LONDON (Reuters) - Roger Federer arrived at Wimbledon on Sunday in his stylish cream suit and walked away wearing the mantle of sporting greatness.
By burying second seed Rafael Nadal in a nerve-jangling 7-6 4-6 7-6 2-6 6-2 thriller, the world number one took his place alongside Bjorn Borg as the only men to have won five successive titles the All England Club in the professional era.
After a three hour 45 minute duel of high drama, Federer sank a smash on match point and collapsed on the turf weeping.
Overwhelmed with emotion, he covered his face. Once he managed to drag himself to his feet, he raised his arms to the skies to acknowledge the deafening cheers.
Among the 14,000 fans lucky enough to witness the mesmerizing battle was a beaming Borg, who won from 1976 to 1980, in the front row of the royal box.
“Each one is special. To play a champion like Rafa in the final it means even more and equaling Bjorn as well,” the Swiss said.
“He (Nadal) is a fantastic player and is going to be around for so much longer so I am happy with every one I get now before he takes them all.”
“It was such a close match, I told Rafa at the net ‘you deserved it as well’ but I was the lucky one today,” added Federer, who had slipped back into his suit for the presentation ceremony.
Nadal had given his all in one of the most thrilling finals seen at Wimbledon.
“I have to congratulate Roger, five titles in a row is fantastic. I lost today but played a great two weeks,” he said.
The Swiss earned an 11th grand slam title — equal with Borg and his hero Rod Laver — and he now trails Pete Sampras’s record by just three. He also made amends for his disappointment at the French Open final four weeks ago, when his hopes of completing a career grand slam were wrecked by Nadal.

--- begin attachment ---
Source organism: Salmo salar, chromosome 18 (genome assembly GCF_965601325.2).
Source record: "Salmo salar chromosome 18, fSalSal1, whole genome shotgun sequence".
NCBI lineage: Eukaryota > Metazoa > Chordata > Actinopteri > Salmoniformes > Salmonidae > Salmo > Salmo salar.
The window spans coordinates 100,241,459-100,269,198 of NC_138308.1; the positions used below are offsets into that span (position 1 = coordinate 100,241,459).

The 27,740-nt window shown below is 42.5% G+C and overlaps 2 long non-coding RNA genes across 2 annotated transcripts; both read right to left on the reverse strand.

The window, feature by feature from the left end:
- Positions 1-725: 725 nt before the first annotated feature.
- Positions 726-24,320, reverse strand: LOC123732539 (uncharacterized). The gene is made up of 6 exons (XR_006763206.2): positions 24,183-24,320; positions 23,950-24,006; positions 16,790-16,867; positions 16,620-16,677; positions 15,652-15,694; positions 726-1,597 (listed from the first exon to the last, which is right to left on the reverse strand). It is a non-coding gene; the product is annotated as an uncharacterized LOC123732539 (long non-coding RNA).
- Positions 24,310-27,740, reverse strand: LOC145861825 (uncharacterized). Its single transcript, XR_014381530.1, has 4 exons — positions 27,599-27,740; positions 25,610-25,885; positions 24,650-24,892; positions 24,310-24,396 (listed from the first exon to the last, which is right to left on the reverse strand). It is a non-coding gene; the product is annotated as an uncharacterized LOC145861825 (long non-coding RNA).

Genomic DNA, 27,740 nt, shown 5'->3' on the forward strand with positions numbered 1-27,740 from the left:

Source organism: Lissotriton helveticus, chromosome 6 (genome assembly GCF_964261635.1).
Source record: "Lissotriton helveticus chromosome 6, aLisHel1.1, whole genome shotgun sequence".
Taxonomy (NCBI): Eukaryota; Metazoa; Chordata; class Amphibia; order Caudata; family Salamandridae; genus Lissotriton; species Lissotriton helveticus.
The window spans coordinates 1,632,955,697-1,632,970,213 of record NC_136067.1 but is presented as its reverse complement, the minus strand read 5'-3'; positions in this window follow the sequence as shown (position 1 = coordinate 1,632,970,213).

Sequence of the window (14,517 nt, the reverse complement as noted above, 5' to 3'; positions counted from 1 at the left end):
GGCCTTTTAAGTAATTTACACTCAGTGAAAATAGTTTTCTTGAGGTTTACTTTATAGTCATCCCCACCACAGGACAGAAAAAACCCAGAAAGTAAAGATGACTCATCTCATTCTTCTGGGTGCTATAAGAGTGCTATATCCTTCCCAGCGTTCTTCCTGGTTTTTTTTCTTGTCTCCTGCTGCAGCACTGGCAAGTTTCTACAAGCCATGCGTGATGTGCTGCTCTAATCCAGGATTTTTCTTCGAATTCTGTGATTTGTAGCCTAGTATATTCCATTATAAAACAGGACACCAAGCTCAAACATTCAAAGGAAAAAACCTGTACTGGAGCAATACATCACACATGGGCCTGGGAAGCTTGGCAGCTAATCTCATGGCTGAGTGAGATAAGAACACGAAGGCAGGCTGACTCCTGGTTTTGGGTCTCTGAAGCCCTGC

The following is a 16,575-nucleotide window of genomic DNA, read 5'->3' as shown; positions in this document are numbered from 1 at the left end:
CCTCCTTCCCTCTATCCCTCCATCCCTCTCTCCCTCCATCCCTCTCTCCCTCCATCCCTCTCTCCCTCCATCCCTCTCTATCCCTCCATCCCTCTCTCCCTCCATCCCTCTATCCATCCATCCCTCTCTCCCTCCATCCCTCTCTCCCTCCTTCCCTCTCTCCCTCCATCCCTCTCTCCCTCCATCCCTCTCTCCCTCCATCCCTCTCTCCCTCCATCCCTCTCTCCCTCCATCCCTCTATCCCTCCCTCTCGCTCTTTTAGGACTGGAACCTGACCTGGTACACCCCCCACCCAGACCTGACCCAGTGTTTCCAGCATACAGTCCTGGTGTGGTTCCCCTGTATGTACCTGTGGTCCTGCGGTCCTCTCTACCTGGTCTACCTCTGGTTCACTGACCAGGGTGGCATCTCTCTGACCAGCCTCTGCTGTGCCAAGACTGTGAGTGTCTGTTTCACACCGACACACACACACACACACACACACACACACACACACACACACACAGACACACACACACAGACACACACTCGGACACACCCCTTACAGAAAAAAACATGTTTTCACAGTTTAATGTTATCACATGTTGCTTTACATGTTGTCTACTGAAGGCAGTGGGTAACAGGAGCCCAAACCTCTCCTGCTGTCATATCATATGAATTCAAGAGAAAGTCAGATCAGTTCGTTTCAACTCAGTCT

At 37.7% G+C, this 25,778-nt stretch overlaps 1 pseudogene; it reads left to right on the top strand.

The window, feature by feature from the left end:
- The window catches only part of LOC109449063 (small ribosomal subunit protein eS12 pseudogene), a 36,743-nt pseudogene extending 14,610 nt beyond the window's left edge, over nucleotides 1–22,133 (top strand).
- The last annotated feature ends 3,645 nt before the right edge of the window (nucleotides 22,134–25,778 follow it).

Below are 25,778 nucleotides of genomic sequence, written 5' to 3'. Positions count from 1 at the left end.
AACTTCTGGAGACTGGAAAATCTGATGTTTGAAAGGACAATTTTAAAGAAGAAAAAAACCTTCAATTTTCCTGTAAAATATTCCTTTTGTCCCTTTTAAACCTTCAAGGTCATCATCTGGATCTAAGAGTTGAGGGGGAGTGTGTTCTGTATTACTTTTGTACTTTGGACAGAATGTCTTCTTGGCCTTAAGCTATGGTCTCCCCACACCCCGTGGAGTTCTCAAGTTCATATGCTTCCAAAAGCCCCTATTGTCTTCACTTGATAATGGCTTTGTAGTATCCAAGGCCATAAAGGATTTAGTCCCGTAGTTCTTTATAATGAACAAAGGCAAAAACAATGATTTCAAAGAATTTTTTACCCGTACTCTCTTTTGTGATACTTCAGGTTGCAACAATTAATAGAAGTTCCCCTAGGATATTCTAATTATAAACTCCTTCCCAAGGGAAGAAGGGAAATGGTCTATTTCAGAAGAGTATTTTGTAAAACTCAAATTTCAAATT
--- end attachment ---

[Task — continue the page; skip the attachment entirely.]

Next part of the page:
“Records are made to be broken and it couldn’t happen to a nicer player. Maybe he can win six, seven or eight times,” Borg said.
Federer’s triumph extended his string of wins on turf to 54 and with no grasscourt equal in sight, the 25-year-old has plenty of time to climb to the top of the Wimbledon winners’ list — a position currently occupied by seven-times champions Sampras and Briton William Renshaw.
Federer had downed Nadal over four sets in the showpiece match 12 months ago and the sequel proved to be an epic played out in sunshine, rescuing Wimbledon from the misery of a soggy fortnight.
A match full of power-driven forehands, audacious angles, outrageous winners, numerous Hawkeye challenges, frayed tempers and injury timeouts finally brought the tournament alive.
After Nadal had hauled himself back from losing the opening three games, Federer was flustered in the tiebreak when he served on his third set point at 6-5.
A Nadal backhand was called out but the Spaniard challenged the decision and the electronic ball tracker, Hawkeye, judged it had clipped the line.
The Swiss, who has called the system ‘nonsense’ in the past, looked irritated with the call but kept his focus to clinch the set 9-7 with a sublime backhand volley.
Over the next two hours, the players drew gasps from the stands as they unleashed their full repertoire of shots to test each other to their limits.
At one point in the second set three-times French Open champion Nadal slipped on the baseline and, legs splayed, made a sensational backhand return.
The Spaniard dived, rolled and tried every trick at his disposal to sneak in front of Federer.
Once Federer had stormed through the third set tiebreak 7-3, he shook a clenched fist towards his camp as he strode back to his chair and title number five seemed to be looming fast.
But after opting for a toilet break before the start of the fourth set, the usually unflappable Swiss inexplicably lost his focus and suffered a meltdown.
At 2-0 down, a Nadal forehand at 30-40 was called out on the baseline but Hawkeye overturned the decision. Staring at the screen in disbelief, Federer lost the game and marched up to the umpire shouting “Can you switch it off, it was definitely out.”
“How in the world was that ball in? It’s killing me today.”
Nadal then requested a timeout for treatment on a knee injury but still managed to drag the Swiss into his first five-setter in 13 grand slam finals.
The Spaniard showed no obvious signs of discomfort and continued to stalk Federer to earn break points at 1-1 and 2-2 in the fifth set.
But he could not convert them and allowed Federer to get his nose in front with a bewitching forehand winner for a 4-2 lead. From then on there was only one winner.